Characterizing Babesia genes for candidate vaccine peptides [abstract]
University of Missouri-Columbia. Office of Undergraduate Research
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Babesiosis is a tropical cattle disease caused by the parasite Babesia bovis. This parasite infects red blood cells in cattle in much the same way as the malaria parasite Plasmodium falciparum infects red blood cells in humans. It also shares other characteristics that make babesiosis a good model disease for malaria. Using a phage-display strategy, certain peptides have previously been selected which could serve as components in a vaccine for babesiosis. The main goals of this project are to determine if the selected peptides are “natural” peptides, that is, parts of actual parasite proteins; and to gather available information about the function of those proteins. To accomplish this, we probed a B. bovis cDNA library with the coding sequences of selected phage-displayed peptides. The sequenced cDNA clones were used to determine if the phage-displayed peptide sequence matched the open reading frame of the cDNA clones. These cDNA clones were further used to learn about our peptides' function and location in B. bovis by comparison of the cDNA sequence to that of homologous proteins and known motifs. So far we have characterized clones from 24 different probes. Out of those clones 10 showed homology to known or hypothetical proteins, and 5 are putative membrane proteins. Membraneassociated proteins and other proteins that are expressed on the outer side of the parasite fit the mold of good vaccine components.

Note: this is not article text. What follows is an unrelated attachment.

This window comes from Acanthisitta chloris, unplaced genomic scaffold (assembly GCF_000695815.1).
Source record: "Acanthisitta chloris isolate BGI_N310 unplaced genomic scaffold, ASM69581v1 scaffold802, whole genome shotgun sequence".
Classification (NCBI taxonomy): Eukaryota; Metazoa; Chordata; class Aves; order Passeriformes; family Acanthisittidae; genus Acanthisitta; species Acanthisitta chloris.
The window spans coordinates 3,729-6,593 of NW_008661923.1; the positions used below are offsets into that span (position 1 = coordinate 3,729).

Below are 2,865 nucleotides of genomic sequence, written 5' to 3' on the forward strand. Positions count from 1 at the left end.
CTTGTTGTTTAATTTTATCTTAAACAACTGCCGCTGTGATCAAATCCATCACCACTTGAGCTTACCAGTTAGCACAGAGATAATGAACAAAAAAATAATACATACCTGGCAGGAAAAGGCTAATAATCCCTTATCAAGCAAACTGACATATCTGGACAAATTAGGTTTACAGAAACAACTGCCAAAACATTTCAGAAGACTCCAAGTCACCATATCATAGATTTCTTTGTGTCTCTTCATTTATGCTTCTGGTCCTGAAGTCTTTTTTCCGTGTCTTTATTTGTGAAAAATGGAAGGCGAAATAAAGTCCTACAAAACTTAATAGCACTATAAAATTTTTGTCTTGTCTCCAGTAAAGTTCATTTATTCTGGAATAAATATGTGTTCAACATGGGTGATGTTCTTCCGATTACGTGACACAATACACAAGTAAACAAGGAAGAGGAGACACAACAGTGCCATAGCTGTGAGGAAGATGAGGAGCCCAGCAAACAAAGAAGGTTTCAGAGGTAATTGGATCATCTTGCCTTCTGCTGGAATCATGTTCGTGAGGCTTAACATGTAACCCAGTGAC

2004 Undergraduate Research and Creative Achievements Forum (MU)